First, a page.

Fridge, Freezer or Pantry? How to Store Foods for Freshness
Verdict: Fridge or Pantry
Where to store butter is a hot topic that has been debated for years, but the truth is, both answers are correct. Butter is, afterall, made from fresh cream so it is easy to undertand why one might think it needs to be refridegrated to avoid spoilage, but there is a distinction. The primary component of butter is fat which, unlike cream or milk, makes it less susceptible to bacterial growth. For long-term storage it is best to keep butter in the refridgerator, however for short-term use butter can be left on the counter or cupboard for spreadable bliss.
Nuts & Seeds
Verdict: Pantry, Fridge or Freezer
Nuts and seeds are often victims of careless storage and in turn spoilage. The issue with nuts and seeds is that it can be difficult to know if they are rancid or not, so it often goes undetected. Nuts and seeds are a source of healthy unsaturated fats, however these unsaturated fats are delicate, and when exposed to heat, light, and oxygen, can go rancid easily. Whole, raw nuts will stay freshest the longest, so when buying in bulk, nuts and seeds should be stored in the freezer to prevent spoilage. If you plan to use them in the immediate future, store them in an airtight contain in a dark and cool space.
Verdict: Pantry and Freezer
A lot has changed with flours in the past decade; we now have everything from plain all-purpose flour, to whole grains flours and nut flours available to us. All-purpose, or refined, flours are made by removing the brand and the germ from the grain and can therefore be store in a cold and dark place in the pantry for 1-2 years before going rancid. On the contrary, whole grain flours contain the germ and the seed and once exposed to air can oxidize, so therefore should be stored in the freezer lasting several month. Nut based flours are the most susceptible to rancidity with their high level of fat and should therefore always be stored in the fridge or freezer, lasting only a few months.
Whole grains refer to anything that is still dry and intact; rolled oats, rice, quinoa, etc… Heat, air and moisture are the enemies of whole grains, so they should all be stored in an airtight container in a dark and cool place. How long your grains stay fresh at home can depend largely on how much of their shelf life has already been used up at the warehouse and the store before you bring them home, however, on average they will last between 3-6 months.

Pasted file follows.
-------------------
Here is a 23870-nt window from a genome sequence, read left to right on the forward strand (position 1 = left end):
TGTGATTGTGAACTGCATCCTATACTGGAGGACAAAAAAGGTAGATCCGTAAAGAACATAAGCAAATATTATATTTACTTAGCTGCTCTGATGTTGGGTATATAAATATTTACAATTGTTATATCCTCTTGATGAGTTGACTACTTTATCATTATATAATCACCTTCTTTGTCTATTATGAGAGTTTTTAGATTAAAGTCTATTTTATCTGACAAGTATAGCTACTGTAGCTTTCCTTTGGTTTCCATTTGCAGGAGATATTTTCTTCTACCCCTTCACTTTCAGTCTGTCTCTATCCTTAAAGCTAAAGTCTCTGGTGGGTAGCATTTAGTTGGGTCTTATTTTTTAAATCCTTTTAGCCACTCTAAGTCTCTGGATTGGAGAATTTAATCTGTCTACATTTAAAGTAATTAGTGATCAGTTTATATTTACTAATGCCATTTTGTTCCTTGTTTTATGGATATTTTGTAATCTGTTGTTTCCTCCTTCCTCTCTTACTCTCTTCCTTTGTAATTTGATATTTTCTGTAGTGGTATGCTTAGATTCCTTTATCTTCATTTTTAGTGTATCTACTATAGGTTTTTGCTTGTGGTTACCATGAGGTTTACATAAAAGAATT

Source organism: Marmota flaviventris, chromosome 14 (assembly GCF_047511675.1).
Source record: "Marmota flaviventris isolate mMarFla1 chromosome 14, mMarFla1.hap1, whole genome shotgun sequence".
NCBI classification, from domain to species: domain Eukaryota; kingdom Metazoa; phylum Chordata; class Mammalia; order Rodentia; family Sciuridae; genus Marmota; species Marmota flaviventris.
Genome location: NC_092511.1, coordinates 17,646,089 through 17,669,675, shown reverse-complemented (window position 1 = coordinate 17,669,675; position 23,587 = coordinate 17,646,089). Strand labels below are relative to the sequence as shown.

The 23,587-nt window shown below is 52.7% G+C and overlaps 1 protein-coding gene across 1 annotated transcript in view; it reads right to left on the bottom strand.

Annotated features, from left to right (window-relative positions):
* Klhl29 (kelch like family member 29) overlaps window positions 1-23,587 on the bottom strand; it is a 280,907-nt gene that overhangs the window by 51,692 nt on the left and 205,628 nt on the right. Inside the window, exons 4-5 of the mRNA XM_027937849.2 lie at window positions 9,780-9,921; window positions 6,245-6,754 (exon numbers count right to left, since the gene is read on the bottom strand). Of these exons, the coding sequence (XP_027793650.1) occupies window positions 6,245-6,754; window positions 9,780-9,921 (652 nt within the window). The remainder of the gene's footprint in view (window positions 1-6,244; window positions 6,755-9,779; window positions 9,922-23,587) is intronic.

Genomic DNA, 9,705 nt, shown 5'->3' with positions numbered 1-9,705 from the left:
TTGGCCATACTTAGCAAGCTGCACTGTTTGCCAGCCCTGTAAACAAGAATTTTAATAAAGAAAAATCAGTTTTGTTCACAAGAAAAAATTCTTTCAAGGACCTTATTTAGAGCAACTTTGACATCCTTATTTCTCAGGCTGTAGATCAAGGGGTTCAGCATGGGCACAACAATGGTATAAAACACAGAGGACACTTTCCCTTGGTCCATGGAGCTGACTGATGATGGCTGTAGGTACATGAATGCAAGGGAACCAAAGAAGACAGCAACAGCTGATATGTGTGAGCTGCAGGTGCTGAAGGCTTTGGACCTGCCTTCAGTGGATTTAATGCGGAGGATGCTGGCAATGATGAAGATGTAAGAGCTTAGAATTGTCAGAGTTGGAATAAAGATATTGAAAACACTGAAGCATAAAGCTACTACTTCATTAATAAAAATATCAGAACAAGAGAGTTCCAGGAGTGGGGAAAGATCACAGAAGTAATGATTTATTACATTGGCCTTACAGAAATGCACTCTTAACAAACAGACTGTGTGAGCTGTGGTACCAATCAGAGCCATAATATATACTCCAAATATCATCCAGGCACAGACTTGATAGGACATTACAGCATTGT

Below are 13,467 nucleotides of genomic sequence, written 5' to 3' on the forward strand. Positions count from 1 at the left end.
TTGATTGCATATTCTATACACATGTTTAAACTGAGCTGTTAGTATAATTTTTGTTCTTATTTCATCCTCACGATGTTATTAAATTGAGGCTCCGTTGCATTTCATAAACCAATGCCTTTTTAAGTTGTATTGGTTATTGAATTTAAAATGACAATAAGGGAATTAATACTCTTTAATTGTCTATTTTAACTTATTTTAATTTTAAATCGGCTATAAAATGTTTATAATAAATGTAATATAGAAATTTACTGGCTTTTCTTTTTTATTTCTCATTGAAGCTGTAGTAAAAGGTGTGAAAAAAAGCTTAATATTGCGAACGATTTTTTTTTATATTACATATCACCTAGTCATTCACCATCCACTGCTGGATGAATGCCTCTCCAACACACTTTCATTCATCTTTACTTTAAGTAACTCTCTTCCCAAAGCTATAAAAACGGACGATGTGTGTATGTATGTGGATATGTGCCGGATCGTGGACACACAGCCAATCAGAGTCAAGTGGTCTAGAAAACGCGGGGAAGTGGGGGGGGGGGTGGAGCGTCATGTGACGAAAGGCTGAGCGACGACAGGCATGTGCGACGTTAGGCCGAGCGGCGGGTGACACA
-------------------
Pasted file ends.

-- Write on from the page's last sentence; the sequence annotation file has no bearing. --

Beans & Lentils
Dry beans, peas and lentils can be stored for a relatively long period of time. Once opened, it is best to transfer the beans or lentils to an airtight container or package and store them in a dry and cool place. Over time their colours may fade or deteriorate so it is best to use dried beans and lentils within one year.
Commercial and processed nut butters are filled with added sugars, oils and preservatives, so they can easily last in the pantry without going rancid. However, natural nut butters need to be stored in the fridge to avoid spoilage and rancidity. Much like whole nuts, nut butters are a natural source of unsaturated fats which is prone to spoilage when not properly stored. Natural nut butters, such as almond, cashew or peanut, can be stored in the fridge for up to three month without concern.
Eggs are not only best store in the fridge, but are in fact best stored in their original carton with the large ends up. The original carton helps to prevent the eggs from absorbing strong odours and flavours of other foods in your fridge, and leaving the large end up helps to keep the yolk centered. Ideally, keep your eggs in the main body of the refrigerator to ensure that they keep a consistent and cool temperature.
While cheese is inherently modly, it still does require some proper attention and care to be best stored for freshness. In order to preserve freshness and flavour, cheese is best tightly wrapped with a little TLC. Soft ripened cheese should be given a little room to breath, while blue cheese should be tightly wrapped, and semi-soft or hard cheese should also be tightly wrapped. Cheese can be wrapped in plastic wrap, however for extra freshness cheese it is best wrapped in specific cheese paper to help preserve flavour.
Cooking oils such as olive oil, avocado oil or sesame oil should be stored in the pantry. The two enemies of cooking oils are light and heat, so they should always be avoided. It is best to buy oils in dark bottles to limit the exposure to light both in the grocery store and in your pantry. Aim to keep your cooking oils in a dark and cool space, and as far away from the oven or any heat source as possible.
Verdict: Fridge or Freezer
Meat, poultry and seasood should all be sotre in the fridge or freezer. When storing in the freezer, ensure the meat is tightly sealed, like truLOCAL’s vacuum sealing, to preserve freshness and prevent freezer burn. Fresh meats can last in the fridge for 2-3 days, while frozen meats can often last in the freezer for up to 6 months.
Fruits & Vegetables
Verdict: Pantry, Fridge or Freezer
Everyone knows its important to eat your fruits and veggies, but when you are making this important investment in your health, it’s also important to make sure you can get the most out of them. Although storage for fruits and vegetables will vary a little from one type to another, there are some common things to consider. Vegetable are best stored in the fridge with some space in between them to keep them from drying out. Leafy greens can be rinsed and washed before storing, while soft herbs are best washed right before use. Stone-fruits, avocados, apples, pears, bananas and melons can be left to ripen on the countertop, while other fruits will last longer in the fridge. In both cases, fruits and vegetables can also be stored in the freezer for up to 6 months to help preserve them and help ensure you are eating bountiful seasonal produce all year round.
Stephanie Kay Nutrition